Profile: Okeson and Schram square off to represent new district
Two sitting county commissioners will face off in the Nov. 6 general election -- a showdown that came about because redistricting put them both in the same new district.
The new District 3 encompasses the townships of Lakeview, Burlington, Erie and Holmesville.
Gerry Schram has been on the board for four years and John Okeson has been a commissioner for two years.
Schram, 66, is retired from car sales at Norseman Motors, where he worked for over 34 years.
Okeson, 64, worked at the Becker County Highway Department for more than 40 years, retiring as maintenance supervisor. He now has his own consultant business.
The two were asked to name the county board's biggest accomplishment while they were in office.
"I'm very pleased we were able to purchase the minimum security jail," Schram said. "I was on the purchasing committee."
The minimum-security jail houses people convicted of lesser offenses like DWI, and state prisoners, which earns revenue for Becker County, he said.
It costs less to man that than it does the (maximum security) Lake Avenue jail," Schram said. "That was just an absolute win, win, win."
Okeson pointed to the board's efforts to keep tax hikes down.
"Supporting and promoting a needs-based budget," he said. "Last year we held the levy to a zero percent increase."
The county budget is vulnerable to cuts in state aid, he said. "A lot depends on what the state does to us -- eventually we may have to look strongly at what services we could possibly do without, which we don't want to do, but it may come to that."
The Human Services budget probably has the most flexibility as far as cutting programs, he said.
"It's not county money, it's taxpayer money, and we have to spend it as wisely as we can," Okeson said.
The two were asked what their priorities would be if they were re-elected.
Schram said his first priority is the fight against aquatic invasive species. He and other commissioners have been visiting with commissioners from other counties about AIS, "to see what they've done and to see what works," he said.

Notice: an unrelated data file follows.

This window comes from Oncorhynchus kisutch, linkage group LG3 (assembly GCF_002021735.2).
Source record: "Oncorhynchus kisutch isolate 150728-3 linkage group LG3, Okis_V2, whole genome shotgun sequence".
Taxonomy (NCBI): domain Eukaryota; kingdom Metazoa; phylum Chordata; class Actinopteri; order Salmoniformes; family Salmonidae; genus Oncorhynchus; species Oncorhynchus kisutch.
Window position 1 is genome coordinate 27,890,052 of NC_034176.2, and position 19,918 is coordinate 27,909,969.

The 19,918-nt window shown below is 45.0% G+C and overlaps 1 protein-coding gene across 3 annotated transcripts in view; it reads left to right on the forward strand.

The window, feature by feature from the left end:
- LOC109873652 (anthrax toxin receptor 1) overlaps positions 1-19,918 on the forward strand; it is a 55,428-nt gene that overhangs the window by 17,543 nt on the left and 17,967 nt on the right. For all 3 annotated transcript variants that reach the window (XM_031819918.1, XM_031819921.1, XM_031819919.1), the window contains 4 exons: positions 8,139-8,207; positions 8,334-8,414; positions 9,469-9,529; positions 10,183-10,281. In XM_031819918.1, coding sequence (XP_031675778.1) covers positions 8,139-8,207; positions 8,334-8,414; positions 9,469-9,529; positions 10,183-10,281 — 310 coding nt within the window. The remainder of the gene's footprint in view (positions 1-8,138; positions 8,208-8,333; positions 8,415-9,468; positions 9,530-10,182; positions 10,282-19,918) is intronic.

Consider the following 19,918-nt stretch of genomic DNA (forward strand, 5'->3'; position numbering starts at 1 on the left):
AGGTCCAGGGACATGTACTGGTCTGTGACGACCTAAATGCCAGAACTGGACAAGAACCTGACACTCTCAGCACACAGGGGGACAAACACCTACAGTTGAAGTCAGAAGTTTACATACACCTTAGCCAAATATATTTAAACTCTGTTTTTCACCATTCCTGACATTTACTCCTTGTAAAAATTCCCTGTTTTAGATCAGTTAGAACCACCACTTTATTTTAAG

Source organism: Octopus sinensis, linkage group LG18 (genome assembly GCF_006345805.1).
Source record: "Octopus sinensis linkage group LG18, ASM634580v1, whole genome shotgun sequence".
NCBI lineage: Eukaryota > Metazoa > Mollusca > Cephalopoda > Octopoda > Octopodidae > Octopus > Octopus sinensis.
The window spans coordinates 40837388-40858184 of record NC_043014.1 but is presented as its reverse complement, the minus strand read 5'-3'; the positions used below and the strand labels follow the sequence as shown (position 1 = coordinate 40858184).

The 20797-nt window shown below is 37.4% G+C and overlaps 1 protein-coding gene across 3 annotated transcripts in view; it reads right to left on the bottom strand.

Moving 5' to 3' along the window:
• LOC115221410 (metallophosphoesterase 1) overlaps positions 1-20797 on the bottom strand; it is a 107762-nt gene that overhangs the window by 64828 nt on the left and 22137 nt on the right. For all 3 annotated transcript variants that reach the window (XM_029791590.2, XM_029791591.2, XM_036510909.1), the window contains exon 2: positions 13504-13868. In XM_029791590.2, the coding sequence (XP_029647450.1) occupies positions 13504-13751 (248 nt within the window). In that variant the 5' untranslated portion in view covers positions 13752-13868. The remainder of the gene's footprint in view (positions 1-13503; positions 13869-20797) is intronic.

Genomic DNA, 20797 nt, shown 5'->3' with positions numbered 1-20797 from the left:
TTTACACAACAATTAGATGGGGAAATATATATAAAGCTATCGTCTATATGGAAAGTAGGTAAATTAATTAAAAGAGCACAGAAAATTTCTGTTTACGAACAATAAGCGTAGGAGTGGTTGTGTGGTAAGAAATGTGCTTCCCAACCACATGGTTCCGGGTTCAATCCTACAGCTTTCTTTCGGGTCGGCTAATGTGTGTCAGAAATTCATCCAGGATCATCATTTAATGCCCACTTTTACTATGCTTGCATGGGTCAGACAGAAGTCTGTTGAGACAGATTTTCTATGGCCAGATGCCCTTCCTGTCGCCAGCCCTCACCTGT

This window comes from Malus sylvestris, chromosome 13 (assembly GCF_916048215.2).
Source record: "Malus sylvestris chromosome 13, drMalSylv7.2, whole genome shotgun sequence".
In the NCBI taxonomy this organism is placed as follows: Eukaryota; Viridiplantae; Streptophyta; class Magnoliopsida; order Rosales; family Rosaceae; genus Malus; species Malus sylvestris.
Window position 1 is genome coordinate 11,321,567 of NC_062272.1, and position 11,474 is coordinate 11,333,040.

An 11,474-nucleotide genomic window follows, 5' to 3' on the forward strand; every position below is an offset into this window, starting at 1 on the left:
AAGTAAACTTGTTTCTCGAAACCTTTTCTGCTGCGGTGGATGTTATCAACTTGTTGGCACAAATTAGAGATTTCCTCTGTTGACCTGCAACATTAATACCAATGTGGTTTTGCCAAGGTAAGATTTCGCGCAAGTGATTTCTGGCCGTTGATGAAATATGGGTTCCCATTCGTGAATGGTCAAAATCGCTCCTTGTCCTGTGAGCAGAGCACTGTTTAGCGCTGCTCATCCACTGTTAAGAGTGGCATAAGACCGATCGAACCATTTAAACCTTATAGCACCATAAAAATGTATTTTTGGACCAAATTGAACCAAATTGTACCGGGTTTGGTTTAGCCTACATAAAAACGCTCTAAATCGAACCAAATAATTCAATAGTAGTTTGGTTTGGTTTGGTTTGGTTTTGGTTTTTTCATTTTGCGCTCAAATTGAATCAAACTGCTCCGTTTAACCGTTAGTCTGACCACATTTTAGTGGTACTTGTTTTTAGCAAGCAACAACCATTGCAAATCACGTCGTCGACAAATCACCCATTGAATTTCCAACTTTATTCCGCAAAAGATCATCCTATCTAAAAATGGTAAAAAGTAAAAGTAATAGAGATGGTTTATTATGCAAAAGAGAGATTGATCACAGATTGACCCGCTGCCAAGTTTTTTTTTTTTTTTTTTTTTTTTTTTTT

The Association of Minnesota Counties will include a session on aquatic invasives at its state convention -- with DNR participation, Schram said.
"With numbers, we'll have some strength to combat that growing problem," he said.
Okeson said he and Commissioner Barry Nelson had to fight to get $50,000 in AIS money into next year's budget.
"Otherwise (the county board) would have kicked the can down the road again," he said.
Okeson said county spending is his top priority.
"The needs and the spending," he said. "It's the taxpayers' money and we have to be good stewards of that -- again, trying to find anything we can cut back on and save some dollars."
Schram also makes budgeting a priority.
"Last year we were able to hold the tax levy (increase) at zero," he said "This year it's tentatively at 3.1 percent -- so I feel we as a county board have been trying to spend taxpayer money wisely."
Another Okeson priority will be to address the county's building needs. In the next 5 to 8 years, the county will need to "look seriously at that," he said. It could mean cooperating with Detroit Lakes on a city-county public works facility, since the existing ones both need upgrades.
A new transfer station will need to be built, and the funds will have to be found somewhere, since the hoped-for state bonding money did not materialize.